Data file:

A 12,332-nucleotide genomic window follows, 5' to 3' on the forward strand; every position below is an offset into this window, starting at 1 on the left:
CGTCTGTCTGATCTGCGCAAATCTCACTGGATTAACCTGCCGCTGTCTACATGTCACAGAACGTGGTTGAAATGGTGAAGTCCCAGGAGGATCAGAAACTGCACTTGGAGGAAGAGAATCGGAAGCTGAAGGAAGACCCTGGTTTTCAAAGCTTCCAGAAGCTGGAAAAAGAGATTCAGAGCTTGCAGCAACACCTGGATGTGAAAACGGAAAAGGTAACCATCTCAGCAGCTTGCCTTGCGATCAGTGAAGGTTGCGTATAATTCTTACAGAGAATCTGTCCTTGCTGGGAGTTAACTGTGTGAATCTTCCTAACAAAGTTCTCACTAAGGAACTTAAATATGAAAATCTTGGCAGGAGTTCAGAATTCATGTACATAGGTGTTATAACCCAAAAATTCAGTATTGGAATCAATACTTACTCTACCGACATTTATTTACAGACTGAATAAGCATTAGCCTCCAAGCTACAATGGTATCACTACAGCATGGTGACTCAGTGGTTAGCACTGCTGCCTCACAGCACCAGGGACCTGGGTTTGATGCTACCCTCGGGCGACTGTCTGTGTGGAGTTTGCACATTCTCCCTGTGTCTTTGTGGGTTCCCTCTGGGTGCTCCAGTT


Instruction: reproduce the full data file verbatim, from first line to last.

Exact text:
A 12,332-nucleotide genomic window follows, 5' to 3' on the forward strand; every position below is an offset into this window, starting at 1 on the left:
CGTCTGTCTGATCTGCGCAAATCTCACTGGATTAACCTGCCGCTGTCTACATGTCACAGAACGTGGTTGAAATGGTGAAGTCCCAGGAGGATCAGAAACTGCACTTGGAGGAAGAGAATCGGAAGCTGAAGGAAGACCCTGGTTTTCAAAGCTTCCAGAAGCTGGAAAAAGAGATTCAGAGCTTGCAGCAACACCTGGATGTGAAAACGGAAAAGGTAACCATCTCAGCAGCTTGCCTTGCGATCAGTGAAGGTTGCGTATAATTCTTACAGAGAATCTGTCCTTGCTGGGAGTTAACTGTGTGAATCTTCCTAACAAAGTTCTCACTAAGGAACTTAAATATGAAAATCTTGGCAGGAGTTCAGAATTCATGTACATAGGTGTTATAACCCAAAAATTCAGTATTGGAATCAATACTTACTCTACCGACATTTATTTACAGACTGAATAAGCATTAGCCTCCAAGCTACAATGGTATCACTACAGCATGGTGACTCAGTGGTTAGCACTGCTGCCTCACAGCACCAGGGACCTGGGTTTGATGCTACCCTCGGGCGACTGTCTGTGTGGAGTTTGCACATTCTCCCTGTGTCTTTGTGGGTTCCCTCTGGGTGCTCCAGTT